Lower East Side People's Federal Credit Union (LESPFCU), is a federally regulated credit union for low-income residents that provides careful yet caring home financing and community development financing. Working with technical assistance provider NEDAP, the credit union has begun prudent loan modification lending, enabling distressed homeowners to stay in their homes. Contact Fund's loan enabled LESPFCU to expand this and other important community programs.



Since 1997, Project Enterprise (PE) has offered hands-on technical assistance and micro-loans in Harlem, Brooklyn, and the Bronx. The organization nurtures a network of support and feedback among entrepreneurs. In contrast to Acción-New York, Project Enterprise makes fewer loans that are typically smaller. Project Enterprise’s average loan is $2,270, while Acción-NY’s is $7,748.

Project Enterprise’s small-loan program is designed to finance home-based entrepreneurs, rather than traditional businesses such as restaurants. Contact Fund’s loan enabled Project Enterprise to expand this loan program and replace much more expensive market-rate financing. The speed, simplicity and low cost of the transaction had a significant impact on Project Enterprise’s finances. In 2007, PE met requirements and exercised its option to double its Contact Fund loan.


Project Renewal, Inc. (PRI) operates facilities in New York City that offer a variety of services in accessible settings to homeless and formerly homeless people suffering from mental illness, alcoholism, and substance abuse.  The organization was founded in 1967 as the Manhattan Bowery Corporation and changed its name in 1994 to Project Renewal, Inc.Since 1989, PRI has developed 1,218 units of transitional and permanent supportive housing for homeless and formerly homeless and mentally ill New Yorkers.  They currently manage 700 shelter beds in four city-owned buildings.  They have a total annual budget of $44, 465, 065 and have 607 FTE employees.

As part of an open-ended RFP process and in anticipation of a growing number of post-recession homeless in New York City, the New York City Department of Homeless Services (DHS) reached out to request a proposal submission for a new shelter.  PRI chose to develop their own building as a way to maintain control over the quality of the property and to reinvest any revenue back into the shelter as opposed to paying rent to a likely for-profit property-owner.  PRI went through an extensive site-selection process and chose 4380 Bronx Boulevard in the North Bronx.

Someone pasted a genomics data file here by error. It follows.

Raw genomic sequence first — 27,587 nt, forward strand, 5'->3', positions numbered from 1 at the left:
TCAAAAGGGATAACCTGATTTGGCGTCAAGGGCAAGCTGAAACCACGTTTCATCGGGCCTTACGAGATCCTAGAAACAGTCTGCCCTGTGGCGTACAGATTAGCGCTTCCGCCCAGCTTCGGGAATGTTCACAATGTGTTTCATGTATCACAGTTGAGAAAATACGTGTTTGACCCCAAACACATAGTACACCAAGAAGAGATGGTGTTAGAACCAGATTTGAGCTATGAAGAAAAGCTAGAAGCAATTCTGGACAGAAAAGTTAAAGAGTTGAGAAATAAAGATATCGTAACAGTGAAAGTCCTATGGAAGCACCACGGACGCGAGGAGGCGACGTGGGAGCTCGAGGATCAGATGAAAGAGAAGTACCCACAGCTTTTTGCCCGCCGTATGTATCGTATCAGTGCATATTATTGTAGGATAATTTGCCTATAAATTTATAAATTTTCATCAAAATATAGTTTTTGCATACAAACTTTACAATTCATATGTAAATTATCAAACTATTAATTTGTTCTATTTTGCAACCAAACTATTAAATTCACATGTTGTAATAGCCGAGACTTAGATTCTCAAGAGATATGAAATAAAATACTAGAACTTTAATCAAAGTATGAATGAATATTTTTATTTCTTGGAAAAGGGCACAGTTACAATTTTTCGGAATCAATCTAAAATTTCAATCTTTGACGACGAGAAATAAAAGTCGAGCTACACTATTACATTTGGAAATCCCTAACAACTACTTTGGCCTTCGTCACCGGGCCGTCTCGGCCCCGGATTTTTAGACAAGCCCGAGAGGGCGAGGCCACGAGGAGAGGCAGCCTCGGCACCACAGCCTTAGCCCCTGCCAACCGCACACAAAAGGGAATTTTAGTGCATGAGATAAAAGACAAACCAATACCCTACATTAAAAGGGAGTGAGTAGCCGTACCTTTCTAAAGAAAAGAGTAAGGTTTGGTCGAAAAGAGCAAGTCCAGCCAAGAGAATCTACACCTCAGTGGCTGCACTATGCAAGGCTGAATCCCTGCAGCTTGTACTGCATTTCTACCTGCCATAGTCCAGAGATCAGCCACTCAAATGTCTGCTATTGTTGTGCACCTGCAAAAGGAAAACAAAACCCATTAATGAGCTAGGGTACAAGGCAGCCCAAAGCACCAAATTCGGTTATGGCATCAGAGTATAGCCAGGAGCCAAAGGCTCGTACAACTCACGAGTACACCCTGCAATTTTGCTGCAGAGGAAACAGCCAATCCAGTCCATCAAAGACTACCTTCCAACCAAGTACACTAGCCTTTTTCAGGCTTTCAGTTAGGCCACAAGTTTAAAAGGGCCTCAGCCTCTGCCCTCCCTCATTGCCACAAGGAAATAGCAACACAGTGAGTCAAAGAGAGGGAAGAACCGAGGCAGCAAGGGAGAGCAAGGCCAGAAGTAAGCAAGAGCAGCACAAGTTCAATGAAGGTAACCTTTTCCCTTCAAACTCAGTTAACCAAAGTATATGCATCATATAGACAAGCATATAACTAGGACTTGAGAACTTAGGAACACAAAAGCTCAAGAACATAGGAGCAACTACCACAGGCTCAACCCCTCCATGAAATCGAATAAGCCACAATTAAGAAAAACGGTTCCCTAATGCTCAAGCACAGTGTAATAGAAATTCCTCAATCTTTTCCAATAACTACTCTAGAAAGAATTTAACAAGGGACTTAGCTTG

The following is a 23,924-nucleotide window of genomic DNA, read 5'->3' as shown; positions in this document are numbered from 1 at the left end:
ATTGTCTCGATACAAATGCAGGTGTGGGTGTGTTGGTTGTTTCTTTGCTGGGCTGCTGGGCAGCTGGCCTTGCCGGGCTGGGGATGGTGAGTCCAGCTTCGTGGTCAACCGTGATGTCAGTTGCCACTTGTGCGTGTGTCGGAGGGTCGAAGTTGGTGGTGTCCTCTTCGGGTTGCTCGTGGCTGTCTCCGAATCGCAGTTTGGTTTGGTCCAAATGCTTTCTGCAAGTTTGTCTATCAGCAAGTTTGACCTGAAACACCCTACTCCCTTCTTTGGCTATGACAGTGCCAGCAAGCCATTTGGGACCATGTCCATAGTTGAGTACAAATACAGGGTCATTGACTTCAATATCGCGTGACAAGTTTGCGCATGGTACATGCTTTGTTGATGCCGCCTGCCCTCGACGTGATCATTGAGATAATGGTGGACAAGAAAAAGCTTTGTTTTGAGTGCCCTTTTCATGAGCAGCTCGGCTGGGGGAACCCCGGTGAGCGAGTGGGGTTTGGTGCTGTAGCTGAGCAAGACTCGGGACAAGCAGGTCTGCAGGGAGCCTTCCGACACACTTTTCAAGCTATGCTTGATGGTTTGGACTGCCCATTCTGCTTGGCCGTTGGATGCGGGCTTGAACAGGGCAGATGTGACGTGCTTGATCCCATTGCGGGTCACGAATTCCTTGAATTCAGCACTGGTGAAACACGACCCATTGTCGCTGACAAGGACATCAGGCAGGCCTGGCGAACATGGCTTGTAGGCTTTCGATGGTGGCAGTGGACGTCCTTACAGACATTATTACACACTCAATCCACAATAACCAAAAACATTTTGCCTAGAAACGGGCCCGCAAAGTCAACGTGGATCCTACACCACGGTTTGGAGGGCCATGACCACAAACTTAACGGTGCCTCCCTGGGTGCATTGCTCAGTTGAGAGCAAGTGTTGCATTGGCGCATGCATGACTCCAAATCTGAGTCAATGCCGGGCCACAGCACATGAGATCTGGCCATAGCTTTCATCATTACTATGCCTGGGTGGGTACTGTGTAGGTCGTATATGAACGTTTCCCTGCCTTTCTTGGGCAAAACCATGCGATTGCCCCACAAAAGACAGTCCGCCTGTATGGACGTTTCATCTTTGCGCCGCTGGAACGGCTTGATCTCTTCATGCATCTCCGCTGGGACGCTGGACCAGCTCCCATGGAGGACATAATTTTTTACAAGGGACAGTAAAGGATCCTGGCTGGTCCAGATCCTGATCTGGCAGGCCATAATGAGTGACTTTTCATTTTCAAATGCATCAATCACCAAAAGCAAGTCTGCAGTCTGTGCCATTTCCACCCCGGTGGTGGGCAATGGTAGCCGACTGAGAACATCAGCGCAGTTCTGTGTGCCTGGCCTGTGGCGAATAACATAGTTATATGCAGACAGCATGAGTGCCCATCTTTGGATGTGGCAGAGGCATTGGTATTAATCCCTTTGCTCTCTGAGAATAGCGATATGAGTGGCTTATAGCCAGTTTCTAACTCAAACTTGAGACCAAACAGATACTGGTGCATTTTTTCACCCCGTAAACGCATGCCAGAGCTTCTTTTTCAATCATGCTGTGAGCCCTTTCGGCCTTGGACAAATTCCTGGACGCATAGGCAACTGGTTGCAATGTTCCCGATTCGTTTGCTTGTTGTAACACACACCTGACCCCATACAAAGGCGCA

In May 2012, Contact Fund closed a $400,000 construction loan to Bronx Blvd HDFC, providing critical gap financing capital subordinate to Chase Bank's senior construction loan of $10.2mm.



Established in 2011, Spaceworks is a nonprofit cultural community development organization dedicated to expanding the supply of long-term, affordable rehearsal and studio space for artists in New York City. Spaceworks provides artists with the workspace that they need to make their practice possible. This strengthens the cultural landscape of the city, making it a more affordable place for artists to work and live.

In partnership with the Brooklyn Public Library and Contact Fund, Spaceworks is creating three visual art studios at the Williamsburgh Library, located at 240 Division Avenue in the heart of one of Brooklyn’s most exciting creative communities. Contact Fund’s $300,000 loan will help Spaceworks renovate the second floor of the library, which will feature approximately 4,000 square feet of multi-arts work space including visual artist studios and rehearsal rooms, which can be rented hourly. The space is slated to open in early 2015.



Cooper Square Committee (CSC) focuses on the preservation and development of affordable housing in New York City. Since the early 1970’s, the organization has sponsored the renovation and development of nearly 550 affordable housing units. With its experience in assembling development teams for affordable housing projects, the organization has the capacity to serve as project sponsor for the renovation of 222 East 13th Street. Steven M. Herrick, the Executive Director of CSC, has been with the organization since 1998. In 2007, CSC partnered with Community Access to develop a 53 unit apartment building at 29 East 2nd Street with social services for residents.

In partnership with Ali Forney Center, Cooper Square Committee is developing the property at 222 E13th St, to become a homeless shelter for LGBT youth. Ali Forney operates transitional housing resources for homeless LGBTQ youth in several boroughs and has identified the East Village as a frequent destination for youth in need of housing assistance. Contact Fund increased and extended its loan to Cooper Square in November 2013; the initial loan proceeds were spent advancing the project through the schematic design phase, and the new funds were requested to fully develop construction documents. The project is supported by the New York City Council and the New York City Department of Housing Preservation & Development’s Supportive Housing Loan Program.